Boy does right thing, school suspends himRickey Stokes
Posted by: RStokes
Date: Oct 25 2012 6:23 PM
NOTE: A former Circuit Judge of the Twentieth Judicial Circuit and I were talking one time about the schools "ome size fits all" policy. The Judge said if he had the same rule, everyone would get the same results. The Judge made very could common sense, saying that he had to weigh the facts and circumstances, then make a decision.
School systems never take into consideration the circumstances.
One Houston County school, real life example, not involving my children. The student, who had driver license, had gome to the doctor. When he checked in the school following the doctor appointment was told by the school he needed an excuse for missing school. The student went to his truck and called the doctors office to get an excuse. They needed the fax number so he went into the school and asked for the fax number while on his cell phone with the doctors office. He then returned to his truck to leave his phone back in his truck.
When he returned back in the school they told him he would be suspended for three days for having his phone in the school. After Tim Pitchford was contacted, I have to give him credit, that "school" decision was stopped. But the school official failed to exercise common sense. The student had his phone in the school only to comply with the directive from the school.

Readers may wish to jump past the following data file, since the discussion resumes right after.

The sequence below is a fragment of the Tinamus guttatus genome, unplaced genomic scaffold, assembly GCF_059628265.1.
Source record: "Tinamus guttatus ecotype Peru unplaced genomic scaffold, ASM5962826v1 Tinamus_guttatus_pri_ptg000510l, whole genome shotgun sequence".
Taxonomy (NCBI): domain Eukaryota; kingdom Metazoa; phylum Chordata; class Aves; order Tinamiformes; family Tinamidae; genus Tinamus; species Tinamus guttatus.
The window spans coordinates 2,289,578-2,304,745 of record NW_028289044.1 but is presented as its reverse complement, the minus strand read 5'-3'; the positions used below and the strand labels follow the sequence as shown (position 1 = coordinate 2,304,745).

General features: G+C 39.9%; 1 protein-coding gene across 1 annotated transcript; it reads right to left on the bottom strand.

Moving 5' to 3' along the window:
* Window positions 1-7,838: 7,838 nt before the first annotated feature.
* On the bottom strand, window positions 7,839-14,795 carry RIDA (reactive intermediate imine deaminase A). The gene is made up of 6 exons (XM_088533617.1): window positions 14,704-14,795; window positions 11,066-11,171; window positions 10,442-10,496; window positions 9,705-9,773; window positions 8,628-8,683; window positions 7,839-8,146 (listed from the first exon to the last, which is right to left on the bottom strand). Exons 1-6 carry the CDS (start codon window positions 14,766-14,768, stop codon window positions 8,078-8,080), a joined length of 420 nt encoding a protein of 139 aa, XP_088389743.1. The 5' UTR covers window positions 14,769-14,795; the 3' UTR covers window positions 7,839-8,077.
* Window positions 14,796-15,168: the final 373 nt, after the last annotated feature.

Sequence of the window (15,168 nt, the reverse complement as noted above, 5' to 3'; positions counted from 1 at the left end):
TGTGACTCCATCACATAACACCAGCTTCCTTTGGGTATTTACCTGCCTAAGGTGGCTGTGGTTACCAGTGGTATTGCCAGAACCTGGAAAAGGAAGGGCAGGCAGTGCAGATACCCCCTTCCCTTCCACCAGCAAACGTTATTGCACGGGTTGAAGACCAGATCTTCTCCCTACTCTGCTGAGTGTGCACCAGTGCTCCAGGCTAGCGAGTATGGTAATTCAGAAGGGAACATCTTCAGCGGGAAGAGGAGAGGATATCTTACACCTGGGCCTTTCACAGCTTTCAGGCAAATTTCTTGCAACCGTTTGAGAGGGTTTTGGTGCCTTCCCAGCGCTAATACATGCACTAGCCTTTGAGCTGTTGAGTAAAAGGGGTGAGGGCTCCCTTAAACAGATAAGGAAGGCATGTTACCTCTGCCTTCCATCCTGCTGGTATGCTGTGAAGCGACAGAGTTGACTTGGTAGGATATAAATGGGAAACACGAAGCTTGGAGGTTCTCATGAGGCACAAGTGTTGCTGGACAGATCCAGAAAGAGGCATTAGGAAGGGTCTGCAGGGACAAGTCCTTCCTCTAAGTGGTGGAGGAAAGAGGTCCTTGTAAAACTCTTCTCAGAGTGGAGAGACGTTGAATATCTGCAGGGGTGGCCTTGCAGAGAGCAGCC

Article from AJC.com
When 8-year-old Andrew Berry discovered he had accidentally brought his unloaded pellet gun to Newton County Theme School at Ficquett on Monday, he immediately notified his teacher.
He “did the right thing” by turning in the weapon, discreetly, said his mother, Kristy Berry. “The principal told me [Andrew] handled it the right way,” she said. “So did the police.”
But police also told her son that he was guilty of a felony, she said.
Soon after he told his teacher, Andrew found himself being interviewed by Covington police officers, Berry said. The third-grader was also suspended for no less than 10 days and faces a court date for what everyone agrees was an innocent mistake.
“He has a police file now,” said Berry, a mother of five whose husband serves as a combat flight medic in Afghanistan.